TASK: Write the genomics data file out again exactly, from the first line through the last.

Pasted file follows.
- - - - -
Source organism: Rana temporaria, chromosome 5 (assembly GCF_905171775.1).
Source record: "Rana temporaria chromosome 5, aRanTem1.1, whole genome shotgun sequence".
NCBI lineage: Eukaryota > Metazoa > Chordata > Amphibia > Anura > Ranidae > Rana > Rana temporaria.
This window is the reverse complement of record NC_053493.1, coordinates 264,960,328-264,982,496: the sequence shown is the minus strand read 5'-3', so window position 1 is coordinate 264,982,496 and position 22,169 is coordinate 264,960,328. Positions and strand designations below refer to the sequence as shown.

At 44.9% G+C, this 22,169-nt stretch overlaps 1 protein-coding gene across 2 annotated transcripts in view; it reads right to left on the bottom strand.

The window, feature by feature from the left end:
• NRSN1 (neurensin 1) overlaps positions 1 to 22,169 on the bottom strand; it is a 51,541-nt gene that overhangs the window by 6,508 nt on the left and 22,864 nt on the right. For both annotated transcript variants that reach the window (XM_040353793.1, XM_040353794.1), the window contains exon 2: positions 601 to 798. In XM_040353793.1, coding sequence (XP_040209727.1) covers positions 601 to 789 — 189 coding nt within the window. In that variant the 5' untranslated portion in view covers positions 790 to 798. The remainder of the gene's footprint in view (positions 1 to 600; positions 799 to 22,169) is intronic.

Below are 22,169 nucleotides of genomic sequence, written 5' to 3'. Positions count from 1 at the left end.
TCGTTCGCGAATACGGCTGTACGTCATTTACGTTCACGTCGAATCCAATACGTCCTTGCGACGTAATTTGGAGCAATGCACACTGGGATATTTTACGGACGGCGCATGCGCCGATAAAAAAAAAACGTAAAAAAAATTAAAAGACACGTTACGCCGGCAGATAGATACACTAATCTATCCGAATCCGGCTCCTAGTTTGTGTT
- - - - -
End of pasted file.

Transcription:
Source organism: Rana temporaria, chromosome 5 (assembly GCF_905171775.1).
Source record: "Rana temporaria chromosome 5, aRanTem1.1, whole genome shotgun sequence".
NCBI lineage: Eukaryota > Metazoa > Chordata > Amphibia > Anura > Ranidae > Rana > Rana temporaria.
This window is the reverse complement of record NC_053493.1, coordinates 264,960,328-264,982,496: the sequence shown is the minus strand read 5'-3', so window position 1 is coordinate 264,982,496 and position 22,169 is coordinate 264,960,328. Positions and strand designations below refer to the sequence as shown.

At 44.9% G+C, this 22,169-nt stretch overlaps 1 protein-coding gene across 2 annotated transcripts in view; it reads right to left on the bottom strand.

The window, feature by feature from the left end:
• NRSN1 (neurensin 1) overlaps positions 1 to 22,169 on the bottom strand; it is a 51,541-nt gene that overhangs the window by 6,508 nt on the left and 22,864 nt on the right. For both annotated transcript variants that reach the window (XM_040353793.1, XM_040353794.1), the window contains exon 2: positions 601 to 798. In XM_040353793.1, coding sequence (XP_040209727.1) covers positions 601 to 789 — 189 coding nt within the window. In that variant the 5' untranslated portion in view covers positions 790 to 798. The remainder of the gene's footprint in view (positions 1 to 600; positions 799 to 22,169) is intronic.

Below are 22,169 nucleotides of genomic sequence, written 5' to 3'. Positions count from 1 at the left end.
TCGTTCGCGAATACGGCTGTACGTCATTTACGTTCACGTCGAATCCAATACGTCCTTGCGACGTAATTTGGAGCAATGCACACTGGGATATTTTACGGACGGCGCATGCGCCGATAAAAAAAAAACGTAAAAAAAATTAAAAGACACGTTACGCCGGCAGATAGATACACTAATCTATCCGAATCCGGCTCCTAGTTTGTGTT